The green shift? Narratives of changing cannabis policies and identity-work among Norwegian adolescents
Peer reviewed, Journal article
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Original versionDrugs: education prevention and policy. 2022, 1-9. 10.1080/09687637.2021.2023468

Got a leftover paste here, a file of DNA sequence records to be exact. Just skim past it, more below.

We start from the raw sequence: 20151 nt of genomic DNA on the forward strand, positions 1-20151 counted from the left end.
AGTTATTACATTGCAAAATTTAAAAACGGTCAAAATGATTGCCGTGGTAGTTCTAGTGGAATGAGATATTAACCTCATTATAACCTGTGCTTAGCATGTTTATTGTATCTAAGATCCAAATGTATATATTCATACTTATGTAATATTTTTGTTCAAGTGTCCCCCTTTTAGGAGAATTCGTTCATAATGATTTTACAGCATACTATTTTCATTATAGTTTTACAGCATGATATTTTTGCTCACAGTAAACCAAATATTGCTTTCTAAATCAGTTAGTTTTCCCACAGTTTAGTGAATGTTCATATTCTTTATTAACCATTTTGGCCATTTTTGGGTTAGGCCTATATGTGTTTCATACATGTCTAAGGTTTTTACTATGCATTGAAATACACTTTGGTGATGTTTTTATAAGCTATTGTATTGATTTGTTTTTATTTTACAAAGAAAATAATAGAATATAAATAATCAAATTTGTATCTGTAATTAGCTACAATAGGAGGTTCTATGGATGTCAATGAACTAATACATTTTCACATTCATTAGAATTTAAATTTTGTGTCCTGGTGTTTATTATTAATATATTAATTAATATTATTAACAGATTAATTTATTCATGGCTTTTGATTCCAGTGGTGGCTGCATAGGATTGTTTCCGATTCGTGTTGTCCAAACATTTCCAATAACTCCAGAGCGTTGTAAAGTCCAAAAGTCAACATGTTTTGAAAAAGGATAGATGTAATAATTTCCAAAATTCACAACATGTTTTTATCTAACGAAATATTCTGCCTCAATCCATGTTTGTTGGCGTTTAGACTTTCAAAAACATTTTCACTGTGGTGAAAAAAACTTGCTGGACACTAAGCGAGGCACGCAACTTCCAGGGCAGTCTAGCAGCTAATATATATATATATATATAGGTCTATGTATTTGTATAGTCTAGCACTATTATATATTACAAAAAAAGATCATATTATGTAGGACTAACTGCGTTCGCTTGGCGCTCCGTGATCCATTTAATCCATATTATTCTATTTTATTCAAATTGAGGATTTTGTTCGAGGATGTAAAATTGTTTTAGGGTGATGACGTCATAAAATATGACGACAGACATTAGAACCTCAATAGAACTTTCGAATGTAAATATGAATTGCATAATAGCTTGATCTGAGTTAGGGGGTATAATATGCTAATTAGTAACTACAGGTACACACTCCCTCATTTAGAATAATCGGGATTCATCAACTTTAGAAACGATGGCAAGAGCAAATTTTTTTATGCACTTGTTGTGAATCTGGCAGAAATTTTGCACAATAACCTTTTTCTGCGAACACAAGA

Recent years have seen a growing public debate concerning the political regulation of cannabis products, substantiated by a multitude of competing narratives about the effects of various policies. However, little is known about how these ongoing discussions influence the meaning-making of cannabis use within wider contemporary youth cultures. Based on interviews with 80 Norwegian adolescents aged 16–17 years, this study explores narratives of changing cannabis policies and the type of work that these stories do in adolescents’ identity-work. The analysis illustrates that the participants relied on several narrative frameworks that were characteristic of the drug political discourse. Interlinked with two contrasting political identities – the progressive and the conservative – the adolescents presented stories of how various regulatory reforms would either increase or decrease levels of cannabis use, as well as discussions of relative drug harms, and how reforms would potentially lead to negative or positive health outcomes. As such, these political narratives not only informed the young people’s understandings of cannabis use, but also helped to position them within their broader social, cultural, and political surroundings. The study demonstrates how adolescents make selective use of the drug-political narratives that circulate within contemporary society to negotiate issues of personal identity.